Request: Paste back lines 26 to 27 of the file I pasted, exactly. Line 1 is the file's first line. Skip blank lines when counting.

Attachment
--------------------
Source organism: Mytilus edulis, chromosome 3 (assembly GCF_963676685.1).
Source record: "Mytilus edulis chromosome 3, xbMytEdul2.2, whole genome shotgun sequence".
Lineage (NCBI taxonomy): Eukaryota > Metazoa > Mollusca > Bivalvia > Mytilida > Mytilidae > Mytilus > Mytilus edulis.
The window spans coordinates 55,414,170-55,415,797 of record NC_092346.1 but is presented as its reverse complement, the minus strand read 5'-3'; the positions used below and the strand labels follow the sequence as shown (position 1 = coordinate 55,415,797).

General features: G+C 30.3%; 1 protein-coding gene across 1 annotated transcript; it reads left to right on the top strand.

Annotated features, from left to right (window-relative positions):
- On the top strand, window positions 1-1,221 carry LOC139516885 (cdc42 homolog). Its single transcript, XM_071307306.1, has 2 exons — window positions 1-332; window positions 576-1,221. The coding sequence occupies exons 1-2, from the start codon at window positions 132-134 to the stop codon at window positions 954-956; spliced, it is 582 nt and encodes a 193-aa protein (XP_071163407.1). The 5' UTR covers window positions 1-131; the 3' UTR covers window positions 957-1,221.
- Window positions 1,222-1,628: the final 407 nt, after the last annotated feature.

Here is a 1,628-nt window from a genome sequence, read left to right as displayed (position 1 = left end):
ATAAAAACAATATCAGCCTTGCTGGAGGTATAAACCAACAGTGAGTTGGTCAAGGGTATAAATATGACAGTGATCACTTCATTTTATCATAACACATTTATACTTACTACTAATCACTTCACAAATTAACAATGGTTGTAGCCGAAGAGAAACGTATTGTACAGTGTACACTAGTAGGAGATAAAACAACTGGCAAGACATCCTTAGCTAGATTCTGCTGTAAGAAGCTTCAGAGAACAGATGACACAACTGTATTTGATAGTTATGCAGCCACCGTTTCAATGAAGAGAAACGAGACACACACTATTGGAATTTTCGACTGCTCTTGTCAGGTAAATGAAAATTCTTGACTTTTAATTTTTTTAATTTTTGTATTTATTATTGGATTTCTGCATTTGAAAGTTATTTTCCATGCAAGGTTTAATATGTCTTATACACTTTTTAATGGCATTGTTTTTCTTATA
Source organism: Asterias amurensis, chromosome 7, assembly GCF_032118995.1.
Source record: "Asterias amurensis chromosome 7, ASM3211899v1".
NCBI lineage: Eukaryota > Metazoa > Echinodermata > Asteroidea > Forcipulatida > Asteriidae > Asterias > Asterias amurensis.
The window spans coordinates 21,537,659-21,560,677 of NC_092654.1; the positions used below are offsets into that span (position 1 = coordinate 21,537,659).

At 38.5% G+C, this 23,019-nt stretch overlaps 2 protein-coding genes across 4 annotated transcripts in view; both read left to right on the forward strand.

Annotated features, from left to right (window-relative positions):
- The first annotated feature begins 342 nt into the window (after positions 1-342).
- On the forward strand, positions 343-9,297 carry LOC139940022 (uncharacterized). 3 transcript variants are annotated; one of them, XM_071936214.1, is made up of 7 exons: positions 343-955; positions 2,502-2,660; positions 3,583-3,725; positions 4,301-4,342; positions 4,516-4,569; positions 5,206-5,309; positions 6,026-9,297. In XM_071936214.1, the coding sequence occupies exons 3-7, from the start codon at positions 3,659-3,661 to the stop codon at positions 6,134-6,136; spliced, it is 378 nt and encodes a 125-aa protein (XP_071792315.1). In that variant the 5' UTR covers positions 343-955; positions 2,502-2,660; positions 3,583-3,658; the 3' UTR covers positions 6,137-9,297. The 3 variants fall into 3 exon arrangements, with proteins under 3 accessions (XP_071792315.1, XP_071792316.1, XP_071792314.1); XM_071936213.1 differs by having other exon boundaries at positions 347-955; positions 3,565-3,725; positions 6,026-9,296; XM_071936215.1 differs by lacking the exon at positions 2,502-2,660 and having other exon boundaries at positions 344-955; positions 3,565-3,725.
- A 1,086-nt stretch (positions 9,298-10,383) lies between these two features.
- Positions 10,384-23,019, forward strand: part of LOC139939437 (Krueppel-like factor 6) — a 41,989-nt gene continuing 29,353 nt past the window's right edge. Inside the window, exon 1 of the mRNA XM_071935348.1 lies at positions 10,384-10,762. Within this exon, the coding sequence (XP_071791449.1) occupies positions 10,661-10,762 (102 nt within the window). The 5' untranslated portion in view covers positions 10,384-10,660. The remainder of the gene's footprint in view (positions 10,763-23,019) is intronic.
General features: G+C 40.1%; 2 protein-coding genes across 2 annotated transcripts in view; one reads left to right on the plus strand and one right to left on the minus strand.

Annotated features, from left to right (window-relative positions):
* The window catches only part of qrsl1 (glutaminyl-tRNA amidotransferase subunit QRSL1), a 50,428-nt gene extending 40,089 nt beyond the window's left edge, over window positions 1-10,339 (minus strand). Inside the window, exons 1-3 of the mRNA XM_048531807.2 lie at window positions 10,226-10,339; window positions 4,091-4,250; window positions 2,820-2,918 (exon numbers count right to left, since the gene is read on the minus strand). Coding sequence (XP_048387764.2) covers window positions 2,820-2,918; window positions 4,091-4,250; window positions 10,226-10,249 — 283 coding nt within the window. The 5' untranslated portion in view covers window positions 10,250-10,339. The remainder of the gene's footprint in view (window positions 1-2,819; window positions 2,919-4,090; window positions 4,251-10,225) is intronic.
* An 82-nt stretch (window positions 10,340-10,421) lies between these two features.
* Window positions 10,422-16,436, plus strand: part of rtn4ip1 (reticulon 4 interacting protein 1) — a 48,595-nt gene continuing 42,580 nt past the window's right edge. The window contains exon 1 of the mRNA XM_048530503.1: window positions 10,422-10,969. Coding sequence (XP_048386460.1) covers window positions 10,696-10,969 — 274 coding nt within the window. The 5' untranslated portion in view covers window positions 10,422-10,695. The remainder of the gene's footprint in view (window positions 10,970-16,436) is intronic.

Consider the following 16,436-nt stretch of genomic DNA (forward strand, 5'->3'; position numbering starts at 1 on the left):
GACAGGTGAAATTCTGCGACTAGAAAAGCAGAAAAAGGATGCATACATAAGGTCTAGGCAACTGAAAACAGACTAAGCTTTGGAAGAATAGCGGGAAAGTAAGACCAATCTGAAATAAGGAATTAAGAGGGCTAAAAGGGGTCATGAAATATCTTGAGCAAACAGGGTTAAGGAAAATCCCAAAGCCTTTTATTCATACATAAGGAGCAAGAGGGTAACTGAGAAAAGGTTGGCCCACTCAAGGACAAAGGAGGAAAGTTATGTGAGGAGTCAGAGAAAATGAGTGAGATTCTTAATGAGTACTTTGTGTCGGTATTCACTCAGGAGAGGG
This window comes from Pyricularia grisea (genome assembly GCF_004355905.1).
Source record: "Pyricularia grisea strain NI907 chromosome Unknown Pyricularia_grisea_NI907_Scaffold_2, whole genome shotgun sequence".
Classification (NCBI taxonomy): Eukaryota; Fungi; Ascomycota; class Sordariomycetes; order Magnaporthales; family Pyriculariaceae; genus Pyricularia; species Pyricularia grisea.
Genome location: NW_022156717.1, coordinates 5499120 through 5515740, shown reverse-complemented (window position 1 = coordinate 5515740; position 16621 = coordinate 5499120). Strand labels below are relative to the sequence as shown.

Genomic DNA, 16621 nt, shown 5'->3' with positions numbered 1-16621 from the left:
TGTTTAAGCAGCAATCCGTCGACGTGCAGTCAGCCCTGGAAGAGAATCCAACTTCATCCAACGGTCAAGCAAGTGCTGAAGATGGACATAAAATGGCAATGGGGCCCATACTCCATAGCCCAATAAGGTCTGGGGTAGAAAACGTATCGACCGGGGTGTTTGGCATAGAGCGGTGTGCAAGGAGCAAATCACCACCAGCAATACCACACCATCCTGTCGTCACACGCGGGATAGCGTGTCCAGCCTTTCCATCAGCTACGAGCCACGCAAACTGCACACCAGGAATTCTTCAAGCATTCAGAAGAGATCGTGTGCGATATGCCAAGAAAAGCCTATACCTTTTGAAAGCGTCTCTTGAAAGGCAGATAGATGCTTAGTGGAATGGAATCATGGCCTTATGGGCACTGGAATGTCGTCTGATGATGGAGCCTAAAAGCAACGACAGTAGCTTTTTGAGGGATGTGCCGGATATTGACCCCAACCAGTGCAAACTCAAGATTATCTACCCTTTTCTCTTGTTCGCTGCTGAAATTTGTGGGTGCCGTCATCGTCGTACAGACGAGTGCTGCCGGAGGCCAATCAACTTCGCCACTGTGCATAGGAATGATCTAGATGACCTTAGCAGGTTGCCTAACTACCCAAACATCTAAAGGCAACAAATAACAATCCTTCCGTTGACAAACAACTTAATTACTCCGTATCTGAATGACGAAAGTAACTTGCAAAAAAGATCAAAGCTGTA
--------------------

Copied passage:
Consider the following 16,436-nt stretch of genomic DNA (forward strand, 5'->3'; position numbering starts at 1 on the left):
GACAGGTGAAATTCTGCGACTAGAAAAGCAGAAAAAGGATGCATACATAAGGTCTAGGCAACTGAAAACAGACTAAGCTTTGGAAGAATAGCGGGAAAGTAAGACCAATCTGAAATAAGGAATTAAGAGGGCTAAAAGGGGTCATGAAATATCTTGAGCAAACAGGGTTAAGGAAAATCCCAAAGCCTTTTATTCATACATAAGGAGCAAGAGGGTAACTGAGAAAAGGTTGGCCCACTCAAGGACAAAGGAGGAAAGTTATGTGAGGAGTCAGAGAAAATGAGTGAGATTCTTAATGAGTACTTTGTGTCGGTATTCACTCAGGAGAGGG